Academic journal article The American Journal of Economics and Sociology

Dying for Money: Overcoming Moral Hazard in Terminal Illnesses through Compensated Physician-Assisted Death

Academic journal article The American Journal of Economics and Sociology

Dying for Money: Overcoming Moral Hazard in Terminal Illnesses through Compensated Physician-Assisted Death

Article excerpt

I

Introduction

IT IS WELL KNOWN that some parties to a contract who have an information advantage over the other parties may engage in post-contractual opportunistic behavior. This behavior is commonly known as moral hazard. In health-care insurance, moral hazard is usually associated with increased use of medical services after insurance (Pauly, 1968). Because the insurer usually cannot tell whether a treatment is motivated by actual need, or by lower marginal cost of services to the insured, there is room for the insured and the service provider to use more services than would be used without insurance. This information advantage on the part of the insured and the service provider thus determines the extent of moral hazard. The greater the information advantage is, the higher the cost of containing opportunistic behavior, and the greater the extent of moral hazard.

When moral hazard cannot be costlessly eliminated, the interest of the insurer is adversely affected if he cannot cover easily his loss from the insured's overuse by increasing the premium. It is as if some property right of the insurer have been converted into de facto property right of the insured. The extent of this de facto right is defined by the level of successful moral hazard. In other words, the gap between the ideal interest of the insurer under perfectly enforced property right (i.e., without moral hazard) and his effective interest under imperfectly enforced property right (i.e., with moral hazard) represents competitively capturable resources (Fung, 1991).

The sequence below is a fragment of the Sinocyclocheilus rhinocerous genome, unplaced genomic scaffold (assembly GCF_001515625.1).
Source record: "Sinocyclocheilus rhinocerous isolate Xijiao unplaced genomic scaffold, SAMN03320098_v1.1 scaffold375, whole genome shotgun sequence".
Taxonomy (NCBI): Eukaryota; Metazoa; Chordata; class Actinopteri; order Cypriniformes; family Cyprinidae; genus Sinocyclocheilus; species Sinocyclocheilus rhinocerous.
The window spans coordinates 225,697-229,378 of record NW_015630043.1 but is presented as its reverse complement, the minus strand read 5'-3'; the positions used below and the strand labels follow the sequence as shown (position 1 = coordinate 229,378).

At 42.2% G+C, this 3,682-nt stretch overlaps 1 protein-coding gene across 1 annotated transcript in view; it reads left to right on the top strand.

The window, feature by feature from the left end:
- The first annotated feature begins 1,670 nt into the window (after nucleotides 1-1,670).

The higher the cost of containing moral hazard, the larger this pool of competitively capturable resources becomes. But these resources are likely to be lower in value than their equivalent market values to the insured because they must be captured in kind and not in cash. Therefore, the insured may be induced to give up his de facto property right in exchange for part of the competitively capturable resources, if such an exchange offers him greater utility. In turn, the insurer can keep the rest of the competitively capturable resources. This exchange, a benefit conversion, if successful, can make the insured better off and lower insurance premium for a given coverage.

Deductibles and copayments are incentives designed to contain this de facto property right of the insured. Their effectiveness in curtailing moral hazard, however, is limited to minor illnesses (Zweifel, 1988). For major illnesses of a terminal and/or chronic nature, treatment levels typically extend beyond the reach of deductibles and coinsurance. Here, comparable incentives to contain the insured's de facto property right do not exist. Not surprisingly, aggressive treatments of major illnesses have contributed significantly to health-care cost explosion.

This paper will look at a two-pronged incentive scheme that may curtail over-treatment and the spiralling of health-care costs in major illnesses. This scheme is based on a recognition of the insured's de facto property right to competitively capturable resources and the offer of a package of benefits that is more valuable, in some cases, to the insured than a futile resort to more medical treatment.

II

Budget Constraints of the Insured in Major Illnesses

WITHOUT INSURANCE, moral hazard is absent because the limit to medical services is determined by the individual's income and the market price of medical services. This income-price budget constraint is represented by AA|prime~ in Figure 1. This individual's (say John's) income can be spent on up to |M.sub.2~ units of medical services and nothing else, or up to OA units of other goods and services (other goods for short) and no medical services, or any other consumption bundles of medical services and other goods along the budget constraint AA|prime~. The slope of the constraint reflects the price of medical services in terms of the amount of other goods that must be given up in exchange. …

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